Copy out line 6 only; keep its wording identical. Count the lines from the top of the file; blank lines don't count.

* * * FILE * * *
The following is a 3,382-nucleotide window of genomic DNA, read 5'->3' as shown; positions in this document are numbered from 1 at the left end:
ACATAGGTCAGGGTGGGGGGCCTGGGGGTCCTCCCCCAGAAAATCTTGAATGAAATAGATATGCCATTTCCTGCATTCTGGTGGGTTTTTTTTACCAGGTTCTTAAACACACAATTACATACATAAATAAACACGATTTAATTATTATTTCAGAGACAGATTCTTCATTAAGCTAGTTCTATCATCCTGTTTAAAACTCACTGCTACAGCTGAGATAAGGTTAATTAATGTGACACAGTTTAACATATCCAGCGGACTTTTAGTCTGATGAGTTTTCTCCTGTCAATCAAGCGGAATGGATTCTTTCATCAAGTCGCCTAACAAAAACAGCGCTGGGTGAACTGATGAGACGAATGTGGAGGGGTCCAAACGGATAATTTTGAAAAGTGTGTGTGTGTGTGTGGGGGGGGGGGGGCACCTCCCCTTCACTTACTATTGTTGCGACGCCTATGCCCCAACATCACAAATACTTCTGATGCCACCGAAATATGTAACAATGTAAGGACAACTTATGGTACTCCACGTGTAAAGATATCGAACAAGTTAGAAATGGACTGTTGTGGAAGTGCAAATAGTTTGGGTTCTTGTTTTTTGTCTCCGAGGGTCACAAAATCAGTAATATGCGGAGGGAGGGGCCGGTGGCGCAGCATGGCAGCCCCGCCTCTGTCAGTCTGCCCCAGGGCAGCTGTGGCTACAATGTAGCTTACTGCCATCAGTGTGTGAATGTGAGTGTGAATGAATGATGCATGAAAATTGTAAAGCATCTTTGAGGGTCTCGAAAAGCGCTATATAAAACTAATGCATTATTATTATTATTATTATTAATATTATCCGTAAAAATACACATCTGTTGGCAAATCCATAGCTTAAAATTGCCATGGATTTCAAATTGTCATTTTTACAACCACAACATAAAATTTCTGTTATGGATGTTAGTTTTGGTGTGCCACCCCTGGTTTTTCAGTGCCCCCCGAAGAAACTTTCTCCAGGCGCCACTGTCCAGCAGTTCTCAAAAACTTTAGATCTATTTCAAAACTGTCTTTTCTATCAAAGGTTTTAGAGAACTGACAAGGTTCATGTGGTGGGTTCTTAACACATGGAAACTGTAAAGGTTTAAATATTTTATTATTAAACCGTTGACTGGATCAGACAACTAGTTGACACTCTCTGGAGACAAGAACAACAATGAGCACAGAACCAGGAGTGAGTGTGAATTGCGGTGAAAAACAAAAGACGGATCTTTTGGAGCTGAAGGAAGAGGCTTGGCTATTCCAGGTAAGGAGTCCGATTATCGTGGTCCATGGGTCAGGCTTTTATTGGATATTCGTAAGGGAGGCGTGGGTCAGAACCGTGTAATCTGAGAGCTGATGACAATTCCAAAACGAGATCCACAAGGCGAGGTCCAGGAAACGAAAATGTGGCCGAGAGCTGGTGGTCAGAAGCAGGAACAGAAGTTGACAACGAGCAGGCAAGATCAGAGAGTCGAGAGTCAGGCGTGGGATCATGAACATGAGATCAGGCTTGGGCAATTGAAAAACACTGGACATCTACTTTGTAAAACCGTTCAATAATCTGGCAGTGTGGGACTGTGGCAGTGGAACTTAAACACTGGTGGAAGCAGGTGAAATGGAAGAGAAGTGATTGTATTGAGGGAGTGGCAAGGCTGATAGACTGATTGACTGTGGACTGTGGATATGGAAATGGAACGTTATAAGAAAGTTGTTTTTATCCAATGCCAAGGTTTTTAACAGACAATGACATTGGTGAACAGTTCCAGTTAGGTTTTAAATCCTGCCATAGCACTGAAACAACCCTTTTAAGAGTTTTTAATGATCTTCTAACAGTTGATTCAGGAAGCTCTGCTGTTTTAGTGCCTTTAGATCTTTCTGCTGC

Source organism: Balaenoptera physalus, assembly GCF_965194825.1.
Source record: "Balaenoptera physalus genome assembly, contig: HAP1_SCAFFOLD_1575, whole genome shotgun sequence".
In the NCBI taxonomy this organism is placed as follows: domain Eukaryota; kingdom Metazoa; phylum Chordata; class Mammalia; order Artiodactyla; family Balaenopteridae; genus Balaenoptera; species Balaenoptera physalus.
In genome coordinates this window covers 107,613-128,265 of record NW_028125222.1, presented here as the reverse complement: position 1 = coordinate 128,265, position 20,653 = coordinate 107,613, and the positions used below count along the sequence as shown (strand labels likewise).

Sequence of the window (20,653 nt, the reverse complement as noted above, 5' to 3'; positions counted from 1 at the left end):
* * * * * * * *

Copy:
In genome coordinates this window covers 107,613-128,265 of record NW_028125222.1, presented here as the reverse complement: position 1 = coordinate 128,265, position 20,653 = coordinate 107,613, and the positions used below count along the sequence as shown (strand labels likewise).